Guy Fawkes

Guy Fawkes

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York resident and regular contributor. Fascinated by this historic city and always keen to promote local, independent businesses. The man taking the photographs and tweeting from @Jorvik

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Guy Fawkes, the infamous conspirator, was born in York in 1570 and christened on 16 April 1570 in St Michael le Belfrey Church, High Petergate, as listed in the church register. Various claims are laid to his birthplace – one in particular being a small cottage at the rear of what is now the Guy Fawkes Inn, High Petergate, where Fawkes’ mother had a cottage. The Inn is opposite St Michael le Belfrey and dates from the early 18th century though the site has evidence of earlier buildings.

Although Fawkes was christened in an Anglican church he later converted to Catholicism. Fawkes attended St Peter’s School in York and two of his fellow students, brothers John and Christopher Wright were involved with him in the Gunpowder Plot. For around seven years until 1598 Fawkes fought in the Eighty Years War for Spain. In 1603 and now going by the Italian name Guido, Fawkes visited Catholic Spain requesting support for a Catholic revolt in England; however, Philip III rejected the request.

By 1604, Fawkes had joined Robert Catesby’s small band of English Catholics, whose plan was to assassinate the Protestant King James I using gunpowder to blow up the Houses of Parliament. The five main conspirators held their initial meeting in May 1604. Later that year they leased an unused room beneath the House of Lords to stash their gunpowder and by 20 July 1605 had 36 barrels stored. Fawkes was to be the one to light the fuse; he then would flee to the Continent for Catholic sympathy.

Guy Fawkes & the Conspirators

Guy Fawkes & the Conspirators

In late July the Opening of Parliament had been postponed until 5 November. Fawkes was now under heavy government surveillance; further suspicions meant King James ordered a search of the cellars below Parliament. Shortly after midnight on 5 November Fawkes left the cellar – he was arrested giving his name as ‘John Johnson’. The hidden gunpowder was unearthed. Fawkes admitted intending to blow up Parliament and was tortured in The Tower. By 8 November he had revealed his identity, details of the plot and its perpetrators, and his confession was obtained. A damning letter, addressed to Guy Fawkes, was found on his person.

In January 1606 all eight plotters were found guilty of high treason and condemned to be hanged, drawn and quartered. On 31 January Fawkes and three others were led to their grisly executions; Fawkes, the last to be executed, broke his neck in the noose dying instantly.

On 5 November 1605, and thereafter, following an Act of Parliament (in force until 1859), Londoners celebrated the failure of the Gunpowder Plot by lighting bonfires – a tradition still upheld in England today. On 5 November 2005 York Minster’s illuminated display celebrated the Gunpowder Plot’s 400th anniversary.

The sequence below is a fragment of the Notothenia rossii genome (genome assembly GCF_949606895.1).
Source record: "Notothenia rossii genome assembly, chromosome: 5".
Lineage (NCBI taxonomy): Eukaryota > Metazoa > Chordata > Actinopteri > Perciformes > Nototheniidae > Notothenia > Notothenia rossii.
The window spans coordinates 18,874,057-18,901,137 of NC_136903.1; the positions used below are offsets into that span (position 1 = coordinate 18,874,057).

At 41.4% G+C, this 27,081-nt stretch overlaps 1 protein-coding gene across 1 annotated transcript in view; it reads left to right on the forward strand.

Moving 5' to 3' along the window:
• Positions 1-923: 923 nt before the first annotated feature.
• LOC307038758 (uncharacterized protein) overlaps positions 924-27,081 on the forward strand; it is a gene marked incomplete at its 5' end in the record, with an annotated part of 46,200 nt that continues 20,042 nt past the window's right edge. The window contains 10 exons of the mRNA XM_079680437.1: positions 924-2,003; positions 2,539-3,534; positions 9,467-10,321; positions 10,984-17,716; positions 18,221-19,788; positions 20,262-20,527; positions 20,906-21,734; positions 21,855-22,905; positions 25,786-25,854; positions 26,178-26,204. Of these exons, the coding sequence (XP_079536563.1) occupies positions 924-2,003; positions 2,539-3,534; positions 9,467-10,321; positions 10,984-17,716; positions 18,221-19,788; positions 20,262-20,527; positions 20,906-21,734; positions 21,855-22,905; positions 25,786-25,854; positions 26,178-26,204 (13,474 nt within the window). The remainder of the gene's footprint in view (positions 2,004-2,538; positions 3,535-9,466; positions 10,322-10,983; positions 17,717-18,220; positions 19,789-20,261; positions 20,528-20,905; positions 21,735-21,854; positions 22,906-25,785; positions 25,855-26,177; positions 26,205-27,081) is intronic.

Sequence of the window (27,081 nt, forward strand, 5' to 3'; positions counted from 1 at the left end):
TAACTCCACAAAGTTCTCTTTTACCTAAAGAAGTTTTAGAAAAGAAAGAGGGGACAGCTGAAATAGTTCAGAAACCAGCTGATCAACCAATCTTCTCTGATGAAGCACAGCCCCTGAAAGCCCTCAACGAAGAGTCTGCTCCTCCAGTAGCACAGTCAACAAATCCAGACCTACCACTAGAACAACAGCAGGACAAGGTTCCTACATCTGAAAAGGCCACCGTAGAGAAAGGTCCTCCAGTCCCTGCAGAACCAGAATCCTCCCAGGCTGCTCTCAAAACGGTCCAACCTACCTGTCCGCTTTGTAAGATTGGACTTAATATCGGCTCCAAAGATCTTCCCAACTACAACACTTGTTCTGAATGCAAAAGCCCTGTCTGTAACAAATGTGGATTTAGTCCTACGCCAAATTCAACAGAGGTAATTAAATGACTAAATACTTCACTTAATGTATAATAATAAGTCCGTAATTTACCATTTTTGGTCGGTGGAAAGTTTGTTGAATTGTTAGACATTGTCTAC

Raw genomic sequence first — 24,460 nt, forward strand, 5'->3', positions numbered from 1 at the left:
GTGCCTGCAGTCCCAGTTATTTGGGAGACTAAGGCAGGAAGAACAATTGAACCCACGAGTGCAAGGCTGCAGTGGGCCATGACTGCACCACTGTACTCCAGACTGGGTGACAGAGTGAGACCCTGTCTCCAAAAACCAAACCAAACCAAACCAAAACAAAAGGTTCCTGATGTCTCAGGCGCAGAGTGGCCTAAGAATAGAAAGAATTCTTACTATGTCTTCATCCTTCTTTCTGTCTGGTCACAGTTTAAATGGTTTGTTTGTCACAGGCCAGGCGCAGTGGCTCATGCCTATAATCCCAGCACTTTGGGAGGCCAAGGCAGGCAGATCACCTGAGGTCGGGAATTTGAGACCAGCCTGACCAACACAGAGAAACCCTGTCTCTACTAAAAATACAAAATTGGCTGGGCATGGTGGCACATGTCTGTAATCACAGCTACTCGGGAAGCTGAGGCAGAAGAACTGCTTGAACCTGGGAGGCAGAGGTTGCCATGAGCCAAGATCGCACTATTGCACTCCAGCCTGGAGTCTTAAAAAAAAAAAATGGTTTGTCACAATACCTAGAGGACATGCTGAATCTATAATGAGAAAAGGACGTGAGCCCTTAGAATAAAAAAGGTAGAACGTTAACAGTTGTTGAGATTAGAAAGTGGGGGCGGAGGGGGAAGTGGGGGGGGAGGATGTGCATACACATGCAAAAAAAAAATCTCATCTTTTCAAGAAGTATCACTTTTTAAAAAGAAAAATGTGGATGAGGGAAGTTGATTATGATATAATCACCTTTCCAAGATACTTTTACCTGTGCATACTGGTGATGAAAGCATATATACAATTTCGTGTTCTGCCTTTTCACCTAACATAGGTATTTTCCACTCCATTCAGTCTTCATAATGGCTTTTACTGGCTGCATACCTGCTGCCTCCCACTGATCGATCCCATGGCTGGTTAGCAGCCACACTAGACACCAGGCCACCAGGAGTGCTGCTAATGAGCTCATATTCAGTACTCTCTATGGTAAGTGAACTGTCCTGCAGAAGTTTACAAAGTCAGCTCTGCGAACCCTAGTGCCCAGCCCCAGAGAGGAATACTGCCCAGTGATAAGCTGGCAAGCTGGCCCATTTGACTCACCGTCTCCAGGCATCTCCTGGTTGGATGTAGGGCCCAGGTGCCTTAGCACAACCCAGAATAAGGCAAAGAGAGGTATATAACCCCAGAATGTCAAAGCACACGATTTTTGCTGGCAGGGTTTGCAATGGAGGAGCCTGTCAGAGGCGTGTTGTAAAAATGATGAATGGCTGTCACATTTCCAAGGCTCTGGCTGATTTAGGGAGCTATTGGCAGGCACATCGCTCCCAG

The Guy Fawkes Inn   

The Guy Fawkes Inn, High Petergate, is a centrally-placed Grade II listed building dating from 1700 and is overlooked by the majestic Minster; earlier known buildings on this site may date to the 15th century.

The Guy Fawkes Inn, where Guy Fawkes was born

The Guy Fawkes Inn, where Guy Fawkes was born

The Georgian-fronted Inn displays a ‘blue plaque’ stating that Guy Fawkes the notorious conspirator of the 1605 Gunpowder Plot was born there in 1570 though his birthplace may have been in nearby Stonegate – as another blue plaque claims. In fact Guy Fawkes was christened in 1570 in St Michael le Belfry Church opposite the Inn and did live in the locale.

The Inn, which underwent extensive refurbishment in 2008, serves real cask ales and traditional pub fare. Each Sunday night it hosts a popular and well-attended Folk Evening with live music and ‘the spoken word’.

With its gas-lamps, roaring fires, timber floors, exposed timbers and many alcoves the Guy Fawkes Inn bestows a homely though somewhat sombre atmosphere – in part due to the dark wooden panelled walls and dark wood throughout.  A slanted wooden staircase leads to the second floor. Most of the guest rooms have wonderful views of the Minster and/or St Michael le Belfry Church and one room boasts an antique poker table. Thirteen guestrooms in all make up the establishment with the ground floor being divided into three areas: a small front room with a carved bar and restricted seating which has six hand pulls offering mainly local beers, a larger, comfortable lounge with an open fireplace and a rear dining area. There is also a rear courtyard area at the back where Guy Fawkes’ mother’s cottage is to be found.

The cottage has two rooms available to guests.

Various reports exist of hauntings in the Inn and further investigations have found evidence of strong paranormal activity in the building.

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